Archive for February 10th, 2012

February 10, 2012

Paula Bennett ‘astounded’ by poverty feedback

by Pete George

Paula Bennett was in Dunedin as part of her tour around the country romoting discussion on the Green Paper on Vulnerable Children.

Feedback ‘astounds’ minister after Dunedin visit

Continuing problems with poverty and ensuring care reaches the “invisible” needy were highlighted in Dunedin yesterday during a discussion, initiated by Social Development Minister Paula Bennett, focusing on a green paper about vulnerable children.

Ms Bennett said she was “absolutely astounded” by the extent and quality of feedback from the meeting.

About 50 people, many of them representing government-funded social service providers, attended a feedback meeting at the Dunedin Public Art Gallery.

Hopefully some good will come of the efforts people have made to contribute to the discussion.

Ms Bennett said considerable efforts were already being made to protect vulnerable children but the outcome, including some cases of severe abuse highlighted in the news media, was “simply not good enough”.

An intense meeting followed, running over its initially allocated 90-minute duration, participants having for part of the time broken into six groups to consider some key issues in detail.

Positive changes were needed but mandatory reporting and increased information sharing were sticking points for some.

More obviously needs to be done but it is a very complex issue and it’s difficult to avoid some negative impacts. We have to be careful but if anything should err on the side of child protection.

Submissions need to be made on the Green Paper by 28 February.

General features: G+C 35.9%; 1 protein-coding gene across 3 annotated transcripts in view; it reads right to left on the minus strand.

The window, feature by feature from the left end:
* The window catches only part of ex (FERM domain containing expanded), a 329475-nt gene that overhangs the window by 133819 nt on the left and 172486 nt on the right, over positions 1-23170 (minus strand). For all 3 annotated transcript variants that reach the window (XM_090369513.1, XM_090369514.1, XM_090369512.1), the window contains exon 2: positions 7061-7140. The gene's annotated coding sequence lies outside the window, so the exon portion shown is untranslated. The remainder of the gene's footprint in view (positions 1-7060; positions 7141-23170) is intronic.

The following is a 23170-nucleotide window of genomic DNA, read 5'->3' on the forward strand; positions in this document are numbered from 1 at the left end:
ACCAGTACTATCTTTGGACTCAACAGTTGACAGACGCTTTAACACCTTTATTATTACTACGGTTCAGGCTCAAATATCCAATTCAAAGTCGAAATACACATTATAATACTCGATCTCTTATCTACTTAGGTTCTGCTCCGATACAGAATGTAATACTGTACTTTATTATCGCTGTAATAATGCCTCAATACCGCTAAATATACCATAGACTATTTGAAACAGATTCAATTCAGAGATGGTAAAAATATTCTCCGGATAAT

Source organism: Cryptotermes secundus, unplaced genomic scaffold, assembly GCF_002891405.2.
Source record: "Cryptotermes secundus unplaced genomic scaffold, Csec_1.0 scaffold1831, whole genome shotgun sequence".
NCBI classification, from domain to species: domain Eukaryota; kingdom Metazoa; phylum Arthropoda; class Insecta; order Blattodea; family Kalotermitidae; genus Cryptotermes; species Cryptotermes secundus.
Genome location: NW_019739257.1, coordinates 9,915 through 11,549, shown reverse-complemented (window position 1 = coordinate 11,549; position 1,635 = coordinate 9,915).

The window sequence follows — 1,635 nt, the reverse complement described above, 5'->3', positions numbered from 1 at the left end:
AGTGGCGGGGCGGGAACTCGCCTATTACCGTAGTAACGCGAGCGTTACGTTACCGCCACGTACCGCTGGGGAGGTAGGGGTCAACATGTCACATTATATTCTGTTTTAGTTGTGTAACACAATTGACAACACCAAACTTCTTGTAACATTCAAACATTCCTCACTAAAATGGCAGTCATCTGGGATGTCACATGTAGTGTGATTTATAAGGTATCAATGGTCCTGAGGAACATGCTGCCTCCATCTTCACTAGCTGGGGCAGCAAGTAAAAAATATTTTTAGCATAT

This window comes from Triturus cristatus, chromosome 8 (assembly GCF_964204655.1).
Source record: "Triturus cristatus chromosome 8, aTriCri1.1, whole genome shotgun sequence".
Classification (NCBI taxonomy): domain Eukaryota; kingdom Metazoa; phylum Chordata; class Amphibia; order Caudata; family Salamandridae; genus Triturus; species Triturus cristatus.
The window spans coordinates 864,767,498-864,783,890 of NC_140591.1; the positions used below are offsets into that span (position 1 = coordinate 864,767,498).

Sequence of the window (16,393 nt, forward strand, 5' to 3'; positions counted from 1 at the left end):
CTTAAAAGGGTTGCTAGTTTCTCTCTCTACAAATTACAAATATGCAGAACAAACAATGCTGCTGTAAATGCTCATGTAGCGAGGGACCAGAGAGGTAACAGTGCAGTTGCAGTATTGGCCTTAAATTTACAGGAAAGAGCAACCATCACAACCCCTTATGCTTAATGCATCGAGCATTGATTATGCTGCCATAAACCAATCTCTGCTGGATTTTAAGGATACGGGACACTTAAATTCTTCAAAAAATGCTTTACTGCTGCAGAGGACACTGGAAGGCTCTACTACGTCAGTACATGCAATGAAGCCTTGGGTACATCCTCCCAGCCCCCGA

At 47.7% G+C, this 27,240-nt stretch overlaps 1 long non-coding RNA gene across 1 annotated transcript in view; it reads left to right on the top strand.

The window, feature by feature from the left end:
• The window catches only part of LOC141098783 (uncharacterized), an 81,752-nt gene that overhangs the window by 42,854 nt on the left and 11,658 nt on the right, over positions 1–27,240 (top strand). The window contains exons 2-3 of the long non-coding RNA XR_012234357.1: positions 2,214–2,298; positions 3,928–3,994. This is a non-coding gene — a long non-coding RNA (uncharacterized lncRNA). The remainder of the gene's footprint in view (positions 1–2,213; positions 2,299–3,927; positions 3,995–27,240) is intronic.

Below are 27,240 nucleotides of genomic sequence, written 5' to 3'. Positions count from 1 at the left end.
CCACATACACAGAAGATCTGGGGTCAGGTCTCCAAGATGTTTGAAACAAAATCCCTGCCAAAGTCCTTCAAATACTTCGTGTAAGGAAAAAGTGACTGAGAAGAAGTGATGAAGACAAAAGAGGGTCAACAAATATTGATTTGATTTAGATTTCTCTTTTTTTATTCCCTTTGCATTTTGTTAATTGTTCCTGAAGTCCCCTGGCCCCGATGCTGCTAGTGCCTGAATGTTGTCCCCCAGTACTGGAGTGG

February 10, 2012

“Culture key to stopping child abuse”

by Pete George

That’s the headline, but there’s nothing in the article on Green Paper for Vulnerable Children seminar that expands on the statement. The seminar was at the Hutton Theatre yesterday, sponsored by Dunedin Mayor Dave Cull.

Opening the seminar, Mr Cull said New Zealand’s child abuse rates suggested children were not highly valued.

The green paper contained good suggestions of how to protect children, but the issue was a very broad one, he said.

It was crucial to New Zealand’s future that more was done to protect children, he said.

There is an entrenched culture of violence throughout our society. Changing it is a big challenge, as illustrated by an extended blog discussion yesterday:

“It’s common knowledge that male bonding with children begins and ends with sporting events.”

Wrong, it begins with a sound thrashing and ends with a clip around the ear.

Dim-Post is more of an academic/intellectual blog where violence would seem to be out of place but there was strong defence of joking about violence against children.

It’s very difficult changing a culture like that. There were only a few people supporting child violence jokes as acceptable, but notable was the lack of criticism (apart from me).

Joking about violence, and not challenging it, contributes to the culture of violence we have in our society. It’s not just violent people to blame for violence, non-violent people need to speak out against. Remaining passive is a part of the problem.

There are a lot of people prepared to stand up and speak out against violence and other problems facing Kiwi kids. More required.

Hutton Theatre the venue for a discussion on children’s issues

(Channel 9) The Government has been circulating a ‘green paper’ discussion document on children’s issues, with a host of speakers travelling the country.

Dunedin’s Hutton Theatre was the venue for the Dunedin and Invercargill talks, which were described as ‘robust’, by one of the speakers.

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